Poem: The Church Is Closed

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It’s Sunday and the west door is locked.
I’ve tried it, checked my watch, the date.
Yes it’s true, I can’t go inside.
So I walk around, a facade, that’s all it is,
tall and beautiful it may be,
with some of the finest medieval stone work anywhere,
in a county already noted for its
ecclesiastical glories – but
it’s a fossil now of former faith,
where lip services are still carried out,
fed through the waterless canals of devotion,
enacted by the tired words of priests
standing before a withered congregation,
the last one leaving making sure the door
is locked behind them
to preserve the emptiness of our time

copyright Francis Barker 2019

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Henry VI, King of England and France, Castles Made of Sand – Astrology Musings

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Photo by Pixabay on Pexels.com

His father was one of England’s most legendary monarchs, the victor of Agincourt in northern France in October 1415. Henry V went on to re-conquer Normandy, to officially become heir to the French throne and win the hand in marriage of the French king’s daughter, Catherine.

But alas for England, Henry V was dead by 1422, aged just 35, too famous to live long, as Shakespeare was to put it nearly two centuries later.

A fated inheritance?

However, he left behind a son aged just one, also called Henry, sixth of that name, who on his father’s death inherited two kingdoms, England and France.

Young Henry remains the only monarch to be crowned king of England and France, yet it was to be an illusive and tragic inheritance.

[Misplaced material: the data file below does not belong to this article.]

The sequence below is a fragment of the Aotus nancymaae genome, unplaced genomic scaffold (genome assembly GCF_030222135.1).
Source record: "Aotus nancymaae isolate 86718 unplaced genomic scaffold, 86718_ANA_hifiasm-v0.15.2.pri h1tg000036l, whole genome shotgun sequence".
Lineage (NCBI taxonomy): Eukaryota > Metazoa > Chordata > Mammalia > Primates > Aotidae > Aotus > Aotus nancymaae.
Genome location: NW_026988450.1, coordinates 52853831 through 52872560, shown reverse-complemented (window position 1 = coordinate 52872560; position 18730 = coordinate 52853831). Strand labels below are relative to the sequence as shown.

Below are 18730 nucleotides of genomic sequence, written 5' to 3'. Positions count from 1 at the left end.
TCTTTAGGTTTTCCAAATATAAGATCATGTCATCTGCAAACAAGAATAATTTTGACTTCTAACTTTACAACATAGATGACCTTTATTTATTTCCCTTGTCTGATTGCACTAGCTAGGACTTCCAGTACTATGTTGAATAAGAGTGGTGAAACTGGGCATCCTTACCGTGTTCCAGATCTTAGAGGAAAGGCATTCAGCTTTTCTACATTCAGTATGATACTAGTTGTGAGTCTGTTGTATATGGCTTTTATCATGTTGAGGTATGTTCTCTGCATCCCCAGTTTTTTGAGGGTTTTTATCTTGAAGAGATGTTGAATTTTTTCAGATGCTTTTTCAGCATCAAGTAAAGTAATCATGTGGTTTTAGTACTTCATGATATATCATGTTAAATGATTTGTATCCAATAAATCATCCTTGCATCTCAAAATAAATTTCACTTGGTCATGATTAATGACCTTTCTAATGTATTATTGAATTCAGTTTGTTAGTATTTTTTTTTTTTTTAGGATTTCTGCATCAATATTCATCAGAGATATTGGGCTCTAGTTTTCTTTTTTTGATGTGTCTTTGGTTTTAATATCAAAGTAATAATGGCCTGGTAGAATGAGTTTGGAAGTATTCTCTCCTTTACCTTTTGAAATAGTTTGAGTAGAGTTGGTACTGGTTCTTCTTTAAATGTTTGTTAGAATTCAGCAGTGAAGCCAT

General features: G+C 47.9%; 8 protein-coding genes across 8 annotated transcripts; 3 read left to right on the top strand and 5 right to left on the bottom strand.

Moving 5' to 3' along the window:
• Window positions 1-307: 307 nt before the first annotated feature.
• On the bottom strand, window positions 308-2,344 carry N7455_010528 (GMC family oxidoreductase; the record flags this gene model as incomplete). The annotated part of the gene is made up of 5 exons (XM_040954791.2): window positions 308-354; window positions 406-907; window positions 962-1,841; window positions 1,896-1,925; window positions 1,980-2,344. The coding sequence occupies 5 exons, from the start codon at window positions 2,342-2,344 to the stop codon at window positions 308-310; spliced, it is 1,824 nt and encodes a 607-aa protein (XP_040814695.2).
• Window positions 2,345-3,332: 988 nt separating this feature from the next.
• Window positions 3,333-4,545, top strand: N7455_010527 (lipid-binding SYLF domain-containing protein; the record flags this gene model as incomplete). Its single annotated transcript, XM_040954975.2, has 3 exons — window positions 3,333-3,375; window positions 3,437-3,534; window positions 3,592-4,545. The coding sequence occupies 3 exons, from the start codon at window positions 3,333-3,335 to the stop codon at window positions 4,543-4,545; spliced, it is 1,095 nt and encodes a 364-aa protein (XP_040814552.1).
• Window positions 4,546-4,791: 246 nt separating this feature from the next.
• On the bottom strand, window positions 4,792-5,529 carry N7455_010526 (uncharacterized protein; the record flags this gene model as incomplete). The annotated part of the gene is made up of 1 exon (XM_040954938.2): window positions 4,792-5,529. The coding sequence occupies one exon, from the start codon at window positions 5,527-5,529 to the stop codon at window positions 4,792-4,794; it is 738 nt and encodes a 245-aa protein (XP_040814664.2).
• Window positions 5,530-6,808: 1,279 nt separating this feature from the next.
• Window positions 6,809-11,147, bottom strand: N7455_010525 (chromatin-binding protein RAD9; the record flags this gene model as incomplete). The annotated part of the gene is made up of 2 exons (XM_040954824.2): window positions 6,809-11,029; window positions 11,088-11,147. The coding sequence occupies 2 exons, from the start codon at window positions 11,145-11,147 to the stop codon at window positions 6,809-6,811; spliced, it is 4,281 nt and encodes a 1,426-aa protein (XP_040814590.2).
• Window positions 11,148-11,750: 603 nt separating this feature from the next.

By 1453, a generation later, the English were effectively all but thrown out of France, only little Calais remaining.

Lancaster versus York

Back in England, the kingdom began to implode through the strong rivalry between the houses of Lancaster and York. Henry VI, unlike his famous father, was no military leader, becoming a powerless pawn during the shifting circumstances of war and intrigue. He was dethroned and eventually died in captivity, probably murdered.

It was an ignominious end to a reign which, at its start, promised the uniting of two kingdoms and a golden age.

Pluto transforms

So, according to the birth data, Henry was born with Pluto rising in Gemini, within a degree of the ascending point. Of course, Pluto was unknown back in the 15th century and therefore no astrologer could have pointed this out to his parents or guardians.

However, with the benefit of our hindsight, Pluto on sensitive points of a birth chart, and they don’t come much more sensitive than the ascending degree, can cast a very strong influence on the individual. Pluto is said to be transformative, a bringer of drastic change, almost like a finger of fate over which we have no control.

It’s worth remembering, too, that when Henry was king, the monarch was all powerful when he was of ruling age, say from his late teens.

The English kicked out of France

But because he became king aged 1, both England and France were ruled by others, essentially his uncles and their cohorts.

And because the figure head’s birth chart is, by its very nature, said to be symbolic of the ‘destiny’ of the whole nation beneath it, this Pluto conjunct the ascendant, exactly describes what happened over the next generation: a complete transformation, the English ending up being kicked out of France (except Calais), France setting its long course to become the dominant power in western Europe. England, on the other hand, went into meltdown.

Draining the swamp?

This is very much Plutonian, the draining of the swamp, a drastic, though perhaps necessary change which completely disrespects the individual.

Poor Henry probably never had a chance, not helped by the fact that he was no warrior, and in fact appeared to prefer religious study to the involvement in power politics. Some said that he had inherited his grandfather’s (Charles VI of France) supposed madness.

A life led through others

Returning to Henry’s chart, his chart ruler, Mercury and his Sun are both in Sagittarius in his 7th house of partnerships. This means that, although he was mentally expansive, his life was usually led through others, that he was always likely to be under the influence of more powerful people than he, even though he was king of two kingdoms. This was probably a result of inheriting so young.